SO WHAT? I want to give a couple of quick examples of how serving benefits the body. This weekend, ____ volunteers served in 24 Hours for Him. Because of their service to the body, children were able to be taught the word of God and hear the gospel preached. If there were no people willing to serve, that would not have happened. I had 2 children that had a wonderful time and probably made memories that they will remember for a long time. Another example. Imagine a new believer comes to church and they have an 8, 4, and 2 year old children. This person is eager to learn more about Christ. They want to grow as believer in Christ. Imagine how difficult that would be if we had nobody to watch their children and teach them the truths of scripture. Let me tell you, serving by teaching preschool or children is vital so that parents can be fed and encouraged. Serving by teaching youth or adults can challenge their learners to grow in their faith. Serving by volunteering to help lead in worship benefits the body. Serving by driving a van to pick up children at the Hope Center provides the opportunity for children to hear the gospel. Serving by helping in the Kitchen helps facilitate fellowship for believers around the dinner table. Serving by carrying a refrigerator up 3 flights of stairs at We-Haul may be the difference between someone who hears the gospel and one who doesn’t. It can’t happen if we don’t serve! As I said at the beginning, you cannot experience fullness in Christ-centered living without being engaged in worship, connecting with others through relationships, serving the body, and reaching others with the gospel of Jesus Christ. The scripture makes this very clear. So let me ask two questions,

1. How are you serving the body?

2. Where are you serving the body? I hope you are able to answer these questions this morning with specificity. However, I am aware that we have some here this morning that are not able to answer these questions in the affirmative. Let me quickly provide 2 barriers to serving others:

1. Pride—Pride is one of the things we can find ourselves enslaved to. Pride can be a barrier in our relationship with Christ. It keeps us from recognizing our sin and confessing it. 1 John 2:16 says: For all that is in the world—the desires of the flesh and the desires of the eyes and pride of life—is not from the Father but is from the world. When we are prideful, we consider ourselves above any act of service. Pride keeps us from serving others.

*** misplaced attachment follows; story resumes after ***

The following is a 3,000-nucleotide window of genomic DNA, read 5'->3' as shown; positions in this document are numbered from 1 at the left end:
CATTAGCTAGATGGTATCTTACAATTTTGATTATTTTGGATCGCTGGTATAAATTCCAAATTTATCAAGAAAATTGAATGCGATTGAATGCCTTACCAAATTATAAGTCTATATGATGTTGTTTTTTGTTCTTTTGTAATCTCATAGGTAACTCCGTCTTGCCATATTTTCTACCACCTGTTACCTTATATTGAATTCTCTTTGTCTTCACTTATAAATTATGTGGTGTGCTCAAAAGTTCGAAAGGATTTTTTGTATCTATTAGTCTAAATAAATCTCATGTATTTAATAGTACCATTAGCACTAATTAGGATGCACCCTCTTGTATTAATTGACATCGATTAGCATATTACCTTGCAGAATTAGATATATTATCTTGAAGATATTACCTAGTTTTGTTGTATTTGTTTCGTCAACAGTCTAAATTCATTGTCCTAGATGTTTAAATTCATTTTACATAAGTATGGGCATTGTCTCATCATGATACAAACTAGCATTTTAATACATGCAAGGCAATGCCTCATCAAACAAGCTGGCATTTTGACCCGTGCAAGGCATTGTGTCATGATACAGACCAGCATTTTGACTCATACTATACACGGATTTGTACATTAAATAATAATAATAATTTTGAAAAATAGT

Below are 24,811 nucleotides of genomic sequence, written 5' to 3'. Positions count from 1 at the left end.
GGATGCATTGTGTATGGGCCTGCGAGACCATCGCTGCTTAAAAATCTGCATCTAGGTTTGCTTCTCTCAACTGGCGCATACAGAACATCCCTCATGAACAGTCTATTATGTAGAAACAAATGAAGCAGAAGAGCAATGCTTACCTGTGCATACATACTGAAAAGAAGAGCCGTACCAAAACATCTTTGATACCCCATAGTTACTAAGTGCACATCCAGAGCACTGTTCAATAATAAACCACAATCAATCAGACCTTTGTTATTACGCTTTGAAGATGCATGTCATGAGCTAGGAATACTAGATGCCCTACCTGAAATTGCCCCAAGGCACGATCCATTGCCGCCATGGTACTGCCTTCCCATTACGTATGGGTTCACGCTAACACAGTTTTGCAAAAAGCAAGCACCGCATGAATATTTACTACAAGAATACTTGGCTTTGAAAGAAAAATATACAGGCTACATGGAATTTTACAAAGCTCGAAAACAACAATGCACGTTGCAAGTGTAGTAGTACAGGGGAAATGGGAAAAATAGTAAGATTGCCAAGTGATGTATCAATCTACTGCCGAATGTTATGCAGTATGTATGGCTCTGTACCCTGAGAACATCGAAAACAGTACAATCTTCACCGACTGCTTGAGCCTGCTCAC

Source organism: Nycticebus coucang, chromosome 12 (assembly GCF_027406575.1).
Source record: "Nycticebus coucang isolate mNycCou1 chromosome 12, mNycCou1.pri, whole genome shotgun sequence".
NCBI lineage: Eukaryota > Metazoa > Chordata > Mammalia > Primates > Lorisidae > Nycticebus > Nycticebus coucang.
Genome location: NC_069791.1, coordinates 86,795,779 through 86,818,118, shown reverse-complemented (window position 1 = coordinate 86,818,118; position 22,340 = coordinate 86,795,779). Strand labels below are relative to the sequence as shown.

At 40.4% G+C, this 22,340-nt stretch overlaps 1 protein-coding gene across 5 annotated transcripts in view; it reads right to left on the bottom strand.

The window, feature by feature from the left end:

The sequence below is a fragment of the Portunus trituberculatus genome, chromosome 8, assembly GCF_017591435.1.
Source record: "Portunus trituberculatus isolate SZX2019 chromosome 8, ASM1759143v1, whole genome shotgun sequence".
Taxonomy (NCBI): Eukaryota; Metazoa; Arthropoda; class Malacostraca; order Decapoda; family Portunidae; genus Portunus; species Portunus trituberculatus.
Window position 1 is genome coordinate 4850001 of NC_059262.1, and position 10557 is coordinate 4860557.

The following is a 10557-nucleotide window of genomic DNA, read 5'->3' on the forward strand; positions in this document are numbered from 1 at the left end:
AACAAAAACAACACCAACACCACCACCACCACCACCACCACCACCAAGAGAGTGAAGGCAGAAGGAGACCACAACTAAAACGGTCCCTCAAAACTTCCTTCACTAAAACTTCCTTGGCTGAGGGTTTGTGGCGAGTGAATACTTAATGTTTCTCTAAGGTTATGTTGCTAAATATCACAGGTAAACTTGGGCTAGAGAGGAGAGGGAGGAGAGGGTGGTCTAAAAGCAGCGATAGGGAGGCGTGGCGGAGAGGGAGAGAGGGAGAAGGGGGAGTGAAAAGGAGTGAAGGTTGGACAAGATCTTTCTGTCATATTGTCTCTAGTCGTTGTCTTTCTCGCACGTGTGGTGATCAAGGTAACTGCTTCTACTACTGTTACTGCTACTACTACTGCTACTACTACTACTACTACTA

2. Selfishness—This can be associated with pride, but it is in my opinion, one of the biggest barriers to serving others. If we were to be honest, we would rather be served rather than serve others. This shouldn’t come as a shock because that is the MO for this world. That is standard operating procedure. But as believers, we no longer operate according to the manual of this world. Listen to what Paul wrote in Philippians 2:3-4: Do nothing from selfish ambition or conceit, but in humility count others more significant than yourselves. Let each of you look not only to his own interests, but also to the interests of others. Do you want everything to revolve around you? Let me tell you, we all battle that because we are still putting to death selfishness. And yet, we must take deliberate action to put away our selfishness and serve others. I want to say something very direct here. If you are a believer here this morning and you have not moved beyond the pew to connecting with others and serving the body, then you need to take some serious inventory. I am not trying to offend you or shame you. I am simply trying to speak truth in love. Dr. Don Whitney wrote: So one of the clearest indications that a person has believed the gospel of Jesus is that his selfish desire to be served begins to be overcome by a Christlike desire to serve. He starts looking for ways to do something for Christ’s church, especially in ways that will serve the gospel. I want to encourage you to experience fullness in Christ-centered living by being involved in serving the body. Serve the body not out of guilt, but out of joy for our heavenly father has redeemed us from slavery to become one of his forever children. Only fear the LORD and serve him faithfully with all your heart. For consider what great things he has done for you. 1 Samuel 12:24